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Paulson: Troubled Bank Assets Won't Be Bought

ROBERT SIEGEL, host

From NPR News, this is All Things Considered. I'm Robert Siegel.

MELISSA BLOCK, host

And I'm Melissa Block. Remember those toxic assets, the ones the Treasury Department said it would buy with the $700 billion rescue package? Well, to paraphrase Treasury Secretary Henry Paulson: Never mind. Today Paulson issued a progress report on the use of that money, and he said the focus of the bailout has changed. And as for the latest supplicants, the auto companies, Paulson said they should look to Congress, not Treasury, for a bailout. The stock markets did not appreciate Paulson's announcement. The Dow tanked more than 400 points. NPR's John Ydstie has our story.

JOHN YDSTIE: It was called the Troubled Asset Relief Program, or TARP. The idea sold to Congress was that the Treasury would use most of the $700 billion in the program to buy up mortgage-backed securities infected with nasty subprime loans, the very securities at the heart of the financial crisis. But it hasn't happened. Secretary Paulson said today that's because by the time the bill was passed and signed, the crisis had changed. He argued he had not misled Congress and had no reason to be apologetic.

Secretary HENRY PAULSON (Treasury Department): I will never apologize for changing an approach or a strategy when the facts change. I think the apology should come the other way if someone doesn't change when the facts change. So I think we moved quickly, we moved powerfully, to address the situation as it exists.

YDSTIE: Of course, instead of buying toxic assets, Treasury decided to try to unfreeze credit markets by injecting capital into banks, specifically by having the government buy bank stocks. Two hundred and fifty billion dollars of the rescue plan's 700 billion is now designated for that purpose. Paulson said the Treasury had set a speed record by getting $115 billion out the door to eight large banks before the end of October.

Critics say the banks haven't turned the money around and lent quickly enough to consumers and businesses. Paulson again today urged banks to do that, pointing to a statement from bank regulators urging banks to fulfill their responsibility to make loans. As for aid to the struggling U.S. auto companies, Secretary Paulson said the industry is critical to the U.S. economy, but he suggested they look to Congress and not the Treasury. Paulson pointed out that Congress has already passed a bill giving $25 billion to the auto companies, but only to build fuel-efficient cars.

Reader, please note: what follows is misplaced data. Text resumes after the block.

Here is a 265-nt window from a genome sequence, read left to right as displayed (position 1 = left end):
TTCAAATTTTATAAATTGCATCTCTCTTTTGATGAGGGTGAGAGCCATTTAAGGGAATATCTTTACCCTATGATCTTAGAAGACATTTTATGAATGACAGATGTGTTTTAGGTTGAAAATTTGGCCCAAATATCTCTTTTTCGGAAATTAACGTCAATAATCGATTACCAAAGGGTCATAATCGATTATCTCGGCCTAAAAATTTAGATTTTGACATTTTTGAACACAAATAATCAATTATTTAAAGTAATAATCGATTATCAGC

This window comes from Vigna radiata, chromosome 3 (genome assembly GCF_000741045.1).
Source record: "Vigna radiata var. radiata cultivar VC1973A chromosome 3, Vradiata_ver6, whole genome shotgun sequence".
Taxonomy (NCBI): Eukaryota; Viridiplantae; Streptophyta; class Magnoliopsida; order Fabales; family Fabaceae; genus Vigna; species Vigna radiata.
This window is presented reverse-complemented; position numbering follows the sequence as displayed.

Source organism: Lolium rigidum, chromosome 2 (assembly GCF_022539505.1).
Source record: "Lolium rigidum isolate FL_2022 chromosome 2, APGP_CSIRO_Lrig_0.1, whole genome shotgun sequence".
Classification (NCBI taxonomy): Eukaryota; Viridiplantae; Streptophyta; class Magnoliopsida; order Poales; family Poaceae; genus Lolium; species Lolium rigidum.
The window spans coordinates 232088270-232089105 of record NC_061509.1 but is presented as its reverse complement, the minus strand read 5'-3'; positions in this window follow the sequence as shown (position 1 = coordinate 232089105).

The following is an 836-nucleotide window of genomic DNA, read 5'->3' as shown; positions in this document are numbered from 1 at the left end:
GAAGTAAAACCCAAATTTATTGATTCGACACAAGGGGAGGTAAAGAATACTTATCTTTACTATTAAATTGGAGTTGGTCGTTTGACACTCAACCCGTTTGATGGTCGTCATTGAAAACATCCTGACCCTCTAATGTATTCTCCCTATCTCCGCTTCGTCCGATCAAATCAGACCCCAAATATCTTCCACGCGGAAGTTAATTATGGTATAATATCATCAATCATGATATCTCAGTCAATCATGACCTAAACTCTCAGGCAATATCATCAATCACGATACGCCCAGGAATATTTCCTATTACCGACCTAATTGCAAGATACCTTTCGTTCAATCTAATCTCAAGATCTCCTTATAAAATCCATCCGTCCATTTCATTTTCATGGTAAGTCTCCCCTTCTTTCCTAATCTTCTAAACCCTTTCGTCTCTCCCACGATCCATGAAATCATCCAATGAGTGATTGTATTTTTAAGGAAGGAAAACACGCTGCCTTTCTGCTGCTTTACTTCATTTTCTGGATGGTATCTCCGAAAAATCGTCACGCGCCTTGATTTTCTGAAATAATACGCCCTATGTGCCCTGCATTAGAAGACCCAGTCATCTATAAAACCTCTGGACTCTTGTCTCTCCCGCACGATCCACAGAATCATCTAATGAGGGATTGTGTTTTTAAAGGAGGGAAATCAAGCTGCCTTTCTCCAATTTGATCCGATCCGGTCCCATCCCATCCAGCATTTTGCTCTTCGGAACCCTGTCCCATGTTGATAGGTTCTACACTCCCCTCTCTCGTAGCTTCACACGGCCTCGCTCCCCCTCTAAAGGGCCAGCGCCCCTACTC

Secretary PAULSON: One option would be to amend that - amend that bill to make it available.

YDSTIE: Democrats in Congress said today they would prepare legislation to aid the auto industry. Paulson also deflected questions about using money from the $700 billion program to aid homeowners facing foreclosure. He said it is a priority and acknowledged it was part of the initial plans for the TARP.

Secretary PAULSON: I just can't tell you how many proposals I've looked at to modify mortgages and keep people in their homes. This is a very complicated area. There are no easy answers.

YDSTIE: And so far no TARP money has been used to limit foreclosures. Paulson pointed to plans announced yesterday to have Fannie Mae and Freddie Mac work with homeowners to modify mortgages. He said it would help hundreds of thousands of people. Critics point out that the number of homeowners facing foreclosure numbers in the millions. Going forward, Paulson said it is time to pause and allow the markets to absorb the programs the government has already put in place. He said the next focus for the TARP would be consumer credit.

Secretary PAULSON: Today, the illiquidity in this sector is raising the cost and reducing the availability of car loans, student loans, and credit cards. This is creating a heavy burden on the American people and reducing the number of jobs in our economy.

YDSTIE: Paulson said the Treasury, along with the Federal Reserve, is looking for ways to use TARP funds to get private investors back into these loans, which are bundled together much like the mortgage-backed securities that were originally the focus of the rescue plan. Paulson said developing a plan to revitalize the market for securitized consumer debt will take weeks. John Ydstie, NPR News, Washington. Transcript provided by NPR, Copyright NPR.

NPR transcripts are created on a rush deadline by an NPR contractor. This text may not be in its final form and may be updated or revised in the future. Accuracy and availability may vary. The authoritative record of NPR’s programming is the audio record.

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John Ydstie has covered the economy, Wall Street, and the Federal Reserve at NPR for nearly three decades. Over the years, NPR has also employed Ydstie's reporting skills to cover major stories like the aftermath of Sept. 11, Hurricane Katrina, the Jack Abramoff lobbying scandal, and the implementation of the Affordable Care Act. He was a lead reporter in NPR's coverage of the global financial crisis and the Great Recession, as well as the network's coverage of President Trump's economic policies. Ydstie has also been a guest host on the NPR news programs Morning Edition, All Things Considered, and Weekend Edition. Ydstie stepped back from full-time reporting in late 2018, but plans to continue to contribute to NPR through part-time assignments and work on special projects.